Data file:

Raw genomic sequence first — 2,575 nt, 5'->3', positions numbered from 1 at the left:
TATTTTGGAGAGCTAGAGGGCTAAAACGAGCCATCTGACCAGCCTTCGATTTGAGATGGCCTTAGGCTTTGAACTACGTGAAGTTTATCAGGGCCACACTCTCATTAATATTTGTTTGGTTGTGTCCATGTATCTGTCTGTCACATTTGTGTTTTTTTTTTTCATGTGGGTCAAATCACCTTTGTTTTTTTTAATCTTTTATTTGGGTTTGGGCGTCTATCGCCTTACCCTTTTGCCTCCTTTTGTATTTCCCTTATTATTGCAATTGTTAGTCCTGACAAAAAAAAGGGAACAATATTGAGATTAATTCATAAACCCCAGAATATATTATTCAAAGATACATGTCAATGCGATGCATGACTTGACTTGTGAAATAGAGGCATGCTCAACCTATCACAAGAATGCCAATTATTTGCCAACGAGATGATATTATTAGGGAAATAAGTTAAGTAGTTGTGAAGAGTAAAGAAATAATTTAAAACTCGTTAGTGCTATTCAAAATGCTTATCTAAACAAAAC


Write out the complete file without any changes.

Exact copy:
Raw genomic sequence first — 2,575 nt, 5'->3', positions numbered from 1 at the left:
TATTTTGGAGAGCTAGAGGGCTAAAACGAGCCATCTGACCAGCCTTCGATTTGAGATGGCCTTAGGCTTTGAACTACGTGAAGTTTATCAGGGCCACACTCTCATTAATATTTGTTTGGTTGTGTCCATGTATCTGTCTGTCACATTTGTGTTTTTTTTTTTCATGTGGGTCAAATCACCTTTGTTTTTTTTAATCTTTTATTTGGGTTTGGGCGTCTATCGCCTTACCCTTTTGCCTCCTTTTGTATTTCCCTTATTATTGCAATTGTTAGTCCTGACAAAAAAAAGGGAACAATATTGAGATTAATTCATAAACCCCAGAATATATTATTCAAAGATACATGTCAATGCGATGCATGACTTGACTTGTGAAATAGAGGCATGCTCAACCTATCACAAGAATGCCAATTATTTGCCAACGAGATGATATTATTAGGGAAATAAGTTAAGTAGTTGTGAAGAGTAAAGAAATAATTTAAAACTCGTTAGTGCTATTCAAAATGCTTATCTAAACAAAAC